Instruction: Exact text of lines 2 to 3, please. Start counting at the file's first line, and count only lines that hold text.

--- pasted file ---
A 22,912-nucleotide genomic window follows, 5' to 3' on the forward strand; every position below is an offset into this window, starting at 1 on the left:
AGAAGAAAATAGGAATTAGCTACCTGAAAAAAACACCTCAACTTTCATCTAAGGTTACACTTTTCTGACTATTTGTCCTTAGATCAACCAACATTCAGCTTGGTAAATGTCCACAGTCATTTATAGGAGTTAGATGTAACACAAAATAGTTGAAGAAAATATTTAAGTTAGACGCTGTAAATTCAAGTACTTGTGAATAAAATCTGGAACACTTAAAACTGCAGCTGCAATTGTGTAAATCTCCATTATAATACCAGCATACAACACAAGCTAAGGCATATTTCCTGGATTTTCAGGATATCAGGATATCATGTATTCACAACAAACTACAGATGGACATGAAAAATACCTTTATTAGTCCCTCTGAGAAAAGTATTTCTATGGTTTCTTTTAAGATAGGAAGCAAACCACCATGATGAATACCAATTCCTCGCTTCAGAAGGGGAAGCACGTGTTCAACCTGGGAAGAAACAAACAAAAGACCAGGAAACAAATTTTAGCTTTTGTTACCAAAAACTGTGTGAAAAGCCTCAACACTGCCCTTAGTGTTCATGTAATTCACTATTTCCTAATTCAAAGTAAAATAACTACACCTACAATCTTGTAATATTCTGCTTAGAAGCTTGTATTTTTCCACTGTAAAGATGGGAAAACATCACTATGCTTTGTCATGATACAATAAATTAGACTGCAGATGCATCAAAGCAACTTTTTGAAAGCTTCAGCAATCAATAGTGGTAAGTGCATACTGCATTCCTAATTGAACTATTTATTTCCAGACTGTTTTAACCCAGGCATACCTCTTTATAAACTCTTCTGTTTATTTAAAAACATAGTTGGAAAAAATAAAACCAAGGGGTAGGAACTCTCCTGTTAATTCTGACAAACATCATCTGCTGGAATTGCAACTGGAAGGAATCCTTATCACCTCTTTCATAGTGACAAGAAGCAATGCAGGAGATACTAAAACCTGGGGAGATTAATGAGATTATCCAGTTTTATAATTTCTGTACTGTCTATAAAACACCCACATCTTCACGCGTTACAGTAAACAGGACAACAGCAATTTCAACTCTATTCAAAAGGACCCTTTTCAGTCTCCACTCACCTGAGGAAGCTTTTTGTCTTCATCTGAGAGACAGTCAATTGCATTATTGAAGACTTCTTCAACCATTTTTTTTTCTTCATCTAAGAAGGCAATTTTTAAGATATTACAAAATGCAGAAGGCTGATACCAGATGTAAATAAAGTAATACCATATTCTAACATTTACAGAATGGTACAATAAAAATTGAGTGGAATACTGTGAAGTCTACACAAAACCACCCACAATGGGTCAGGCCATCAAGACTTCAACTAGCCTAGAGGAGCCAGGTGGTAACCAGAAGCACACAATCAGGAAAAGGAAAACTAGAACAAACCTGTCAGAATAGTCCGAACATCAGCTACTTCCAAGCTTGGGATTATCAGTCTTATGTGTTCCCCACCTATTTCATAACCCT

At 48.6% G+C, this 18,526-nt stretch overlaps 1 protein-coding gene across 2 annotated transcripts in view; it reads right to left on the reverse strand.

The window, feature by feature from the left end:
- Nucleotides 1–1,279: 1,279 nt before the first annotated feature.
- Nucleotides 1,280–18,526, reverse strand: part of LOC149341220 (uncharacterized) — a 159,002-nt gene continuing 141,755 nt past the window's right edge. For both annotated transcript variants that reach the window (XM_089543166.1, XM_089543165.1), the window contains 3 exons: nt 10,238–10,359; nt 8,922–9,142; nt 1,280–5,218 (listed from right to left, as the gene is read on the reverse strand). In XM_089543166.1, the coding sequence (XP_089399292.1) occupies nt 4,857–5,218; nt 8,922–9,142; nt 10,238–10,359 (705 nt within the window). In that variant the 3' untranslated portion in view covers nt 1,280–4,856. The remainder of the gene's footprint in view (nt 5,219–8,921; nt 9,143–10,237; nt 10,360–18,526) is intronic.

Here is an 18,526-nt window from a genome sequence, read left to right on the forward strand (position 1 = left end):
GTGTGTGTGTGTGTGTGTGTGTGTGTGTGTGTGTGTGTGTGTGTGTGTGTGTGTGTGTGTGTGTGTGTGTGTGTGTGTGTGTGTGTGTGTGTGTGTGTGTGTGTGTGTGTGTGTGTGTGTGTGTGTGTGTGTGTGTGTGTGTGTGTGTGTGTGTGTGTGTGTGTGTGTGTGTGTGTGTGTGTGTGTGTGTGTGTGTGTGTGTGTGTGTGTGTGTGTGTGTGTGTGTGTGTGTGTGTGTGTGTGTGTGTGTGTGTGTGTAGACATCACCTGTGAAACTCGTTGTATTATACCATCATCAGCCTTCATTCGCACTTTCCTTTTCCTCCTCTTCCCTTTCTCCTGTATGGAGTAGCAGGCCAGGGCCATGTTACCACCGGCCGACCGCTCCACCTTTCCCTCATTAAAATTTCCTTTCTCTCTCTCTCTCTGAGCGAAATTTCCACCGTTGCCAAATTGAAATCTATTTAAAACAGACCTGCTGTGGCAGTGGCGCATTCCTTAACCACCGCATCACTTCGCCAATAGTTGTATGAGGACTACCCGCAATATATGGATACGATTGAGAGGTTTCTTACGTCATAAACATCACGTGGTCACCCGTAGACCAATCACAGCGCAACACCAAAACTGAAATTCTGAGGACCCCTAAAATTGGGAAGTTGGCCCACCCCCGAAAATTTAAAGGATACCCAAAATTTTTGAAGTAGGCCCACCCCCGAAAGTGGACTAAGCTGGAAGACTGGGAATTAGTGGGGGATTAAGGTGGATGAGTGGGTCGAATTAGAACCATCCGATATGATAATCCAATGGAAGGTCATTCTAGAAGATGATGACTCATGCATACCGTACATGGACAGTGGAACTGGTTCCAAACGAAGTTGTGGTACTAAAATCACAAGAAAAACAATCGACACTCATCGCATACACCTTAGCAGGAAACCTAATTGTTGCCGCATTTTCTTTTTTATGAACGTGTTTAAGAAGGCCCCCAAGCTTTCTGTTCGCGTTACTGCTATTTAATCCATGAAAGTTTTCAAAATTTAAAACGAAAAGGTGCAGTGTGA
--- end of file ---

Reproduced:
AGAAGAAAATAGGAATTAGCTACCTGAAAAAAACACCTCAACTTTCATCTAAGGTTACACTTTTCTGACTATTTGTCCTTAGATCAACCAACATTCAGCTTGGTAAATGTCCACAGTCATTTATAGGAGTTAGATGTAACACAAAATAGTTGAAGAAAATATTTAAGTTAGACGCTGTAAATTCAAGTACTTGTGAATAAAATCTGGAACACTTAAAACTGCAGCTGCAATTGTGTAAATCTCCATTATAATACCAGCATACAACACAAGCTAAGGCATATTTCCTGGATTTTCAGGATATCAGGATATCATGTATTCACAACAAACTACAGATGGACATGAAAAATACCTTTATTAGTCCCTCTGAGAAAAGTATTTCTATGGTTTCTTTTAAGATAGGAAGCAAACCACCATGATGAATACCAATTCCTCGCTTCAGAAGGGGAAGCACGTGTTCAACCTGGGAAGAAACAAACAAAAGACCAGGAAACAAATTTTAGCTTTTGTTACCAAAAACTGTGTGAAAAGCCTCAACACTGCCCTTAGTGTTCATGTAATTCACTATTTCCTAATTCAAAGTAAAATAACTACACCTACAATCTTGTAATATTCTGCTTAGAAGCTTGTATTTTTCCACTGTAAAGATGGGAAAACATCACTATGCTTTGTCATGATACAATAAATTAGACTGCAGATGCATCAAAGCAACTTTTTGAAAGCTTCAGCAATCAATAGTGGTAAGTGCATACTGCATTCCTAATTGAACTATTTATTTCCAGACTGTTTTAACCCAGGCATACCTCTTTATAAACTCTTCTGTTTATTTAAAAACATAGTTGGAAAAAATAAAACCAAGGGGTAGGAACTCTCCTGTTAATTCTGACAAACATCATCTGCTGGAATTGCAACTGGAAGGAATCCTTATCACCTCTTTCATAGTGACAAGAAGCAATGCAGGAGATACTAAAACCTGGGGAGATTAATGAGATTATCCAGTTTTATAATTTCTGTACTGTCTATAAAACACCCACATCTTCACGCGTTACAGTAAACAGGACAACAGCAATTTCAACTCTATTCAAAAGGACCCTTTTCAGTCTCCACTCACCTGAGGAAGCTTTTTGTCTTCATCTGAGAGACAGTCAATTGCATTATTGAAGACTTCTTCAACCATTTTTTTTTCTTCATCTAAGAAGGCAATTTTTAAGATATTACAAAATGCAGAAGGCTGATACCAGATGTAAATAAAGTAATACCATATTCTAACATTTACAGAATGGTACAATAAAAATTGAGTGGAATACTGTGAAGTCTACACAAAACCACCCACAATGGGTCAGGCCATCAAGACTTCAACTAGCCTAGAGGAGCCAGGTGGTAACCAGAAGCACACAATCAGGAAAAGGAAAACTAGAACAAACCTGTCAGAATAGTCCGAACATCAGCTACTTCCAAGCTTGGGATTATCAGTCTTATGTGTTCCCCACCTATTTCATAACCCT

At 48.6% G+C, this 18,526-nt stretch overlaps 1 protein-coding gene across 2 annotated transcripts in view; it reads right to left on the reverse strand.